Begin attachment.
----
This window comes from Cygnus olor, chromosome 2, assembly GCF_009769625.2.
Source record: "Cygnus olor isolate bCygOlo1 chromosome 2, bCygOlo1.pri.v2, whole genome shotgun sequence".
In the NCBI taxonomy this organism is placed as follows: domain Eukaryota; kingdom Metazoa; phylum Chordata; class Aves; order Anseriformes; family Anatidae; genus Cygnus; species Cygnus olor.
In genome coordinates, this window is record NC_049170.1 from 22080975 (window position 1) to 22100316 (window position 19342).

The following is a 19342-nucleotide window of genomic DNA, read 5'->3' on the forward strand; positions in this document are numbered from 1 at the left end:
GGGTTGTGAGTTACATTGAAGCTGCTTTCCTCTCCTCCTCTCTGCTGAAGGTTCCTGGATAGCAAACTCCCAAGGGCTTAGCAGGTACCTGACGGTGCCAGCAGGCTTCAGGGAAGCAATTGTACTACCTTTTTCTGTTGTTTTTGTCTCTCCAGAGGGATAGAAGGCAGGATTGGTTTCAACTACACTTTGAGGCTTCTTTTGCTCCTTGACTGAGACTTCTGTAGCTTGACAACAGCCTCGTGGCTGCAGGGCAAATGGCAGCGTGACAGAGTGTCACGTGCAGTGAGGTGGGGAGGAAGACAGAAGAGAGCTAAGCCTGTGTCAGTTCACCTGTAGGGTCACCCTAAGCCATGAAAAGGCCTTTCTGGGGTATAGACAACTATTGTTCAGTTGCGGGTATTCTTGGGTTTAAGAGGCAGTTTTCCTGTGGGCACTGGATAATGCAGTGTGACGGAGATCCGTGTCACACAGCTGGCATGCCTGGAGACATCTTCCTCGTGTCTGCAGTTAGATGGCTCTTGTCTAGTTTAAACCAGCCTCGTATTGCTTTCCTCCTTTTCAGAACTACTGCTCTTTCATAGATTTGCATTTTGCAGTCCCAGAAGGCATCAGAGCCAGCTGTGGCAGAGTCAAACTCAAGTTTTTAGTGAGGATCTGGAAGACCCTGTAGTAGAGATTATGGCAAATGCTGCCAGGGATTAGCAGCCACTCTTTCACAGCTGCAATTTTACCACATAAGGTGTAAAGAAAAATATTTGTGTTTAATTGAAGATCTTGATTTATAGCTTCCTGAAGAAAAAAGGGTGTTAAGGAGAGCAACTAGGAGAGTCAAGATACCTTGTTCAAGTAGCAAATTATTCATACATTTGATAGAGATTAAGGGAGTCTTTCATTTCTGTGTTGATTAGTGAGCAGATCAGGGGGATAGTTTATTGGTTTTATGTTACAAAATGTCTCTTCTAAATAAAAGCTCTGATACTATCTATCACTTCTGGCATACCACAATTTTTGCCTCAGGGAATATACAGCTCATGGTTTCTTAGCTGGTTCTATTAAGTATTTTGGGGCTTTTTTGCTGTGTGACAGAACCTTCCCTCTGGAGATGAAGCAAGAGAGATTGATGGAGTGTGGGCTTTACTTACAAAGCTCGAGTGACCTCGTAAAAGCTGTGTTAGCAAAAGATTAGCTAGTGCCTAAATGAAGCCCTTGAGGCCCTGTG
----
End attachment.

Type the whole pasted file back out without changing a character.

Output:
This window comes from Cygnus olor, chromosome 2, assembly GCF_009769625.2.
Source record: "Cygnus olor isolate bCygOlo1 chromosome 2, bCygOlo1.pri.v2, whole genome shotgun sequence".
In the NCBI taxonomy this organism is placed as follows: domain Eukaryota; kingdom Metazoa; phylum Chordata; class Aves; order Anseriformes; family Anatidae; genus Cygnus; species Cygnus olor.
In genome coordinates, this window is record NC_049170.1 from 22080975 (window position 1) to 22100316 (window position 19342).

The following is a 19342-nucleotide window of genomic DNA, read 5'->3' on the forward strand; positions in this document are numbered from 1 at the left end:
GGGTTGTGAGTTACATTGAAGCTGCTTTCCTCTCCTCCTCTCTGCTGAAGGTTCCTGGATAGCAAACTCCCAAGGGCTTAGCAGGTACCTGACGGTGCCAGCAGGCTTCAGGGAAGCAATTGTACTACCTTTTTCTGTTGTTTTTGTCTCTCCAGAGGGATAGAAGGCAGGATTGGTTTCAACTACACTTTGAGGCTTCTTTTGCTCCTTGACTGAGACTTCTGTAGCTTGACAACAGCCTCGTGGCTGCAGGGCAAATGGCAGCGTGACAGAGTGTCACGTGCAGTGAGGTGGGGAGGAAGACAGAAGAGAGCTAAGCCTGTGTCAGTTCACCTGTAGGGTCACCCTAAGCCATGAAAAGGCCTTTCTGGGGTATAGACAACTATTGTTCAGTTGCGGGTATTCTTGGGTTTAAGAGGCAGTTTTCCTGTGGGCACTGGATAATGCAGTGTGACGGAGATCCGTGTCACACAGCTGGCATGCCTGGAGACATCTTCCTCGTGTCTGCAGTTAGATGGCTCTTGTCTAGTTTAAACCAGCCTCGTATTGCTTTCCTCCTTTTCAGAACTACTGCTCTTTCATAGATTTGCATTTTGCAGTCCCAGAAGGCATCAGAGCCAGCTGTGGCAGAGTCAAACTCAAGTTTTTAGTGAGGATCTGGAAGACCCTGTAGTAGAGATTATGGCAAATGCTGCCAGGGATTAGCAGCCACTCTTTCACAGCTGCAATTTTACCACATAAGGTGTAAAGAAAAATATTTGTGTTTAATTGAAGATCTTGATTTATAGCTTCCTGAAGAAAAAAGGGTGTTAAGGAGAGCAACTAGGAGAGTCAAGATACCTTGTTCAAGTAGCAAATTATTCATACATTTGATAGAGATTAAGGGAGTCTTTCATTTCTGTGTTGATTAGTGAGCAGATCAGGGGGATAGTTTATTGGTTTTATGTTACAAAATGTCTCTTCTAAATAAAAGCTCTGATACTATCTATCACTTCTGGCATACCACAATTTTTGCCTCAGGGAATATACAGCTCATGGTTTCTTAGCTGGTTCTATTAAGTATTTTGGGGCTTTTTTGCTGTGTGACAGAACCTTCCCTCTGGAGATGAAGCAAGAGAGATTGATGGAGTGTGGGCTTTACTTACAAAGCTCGAGTGACCTCGTAAAAGCTGTGTTAGCAAAAGATTAGCTAGTGCCTAAATGAAGCCCTTGAGGCCCTGTG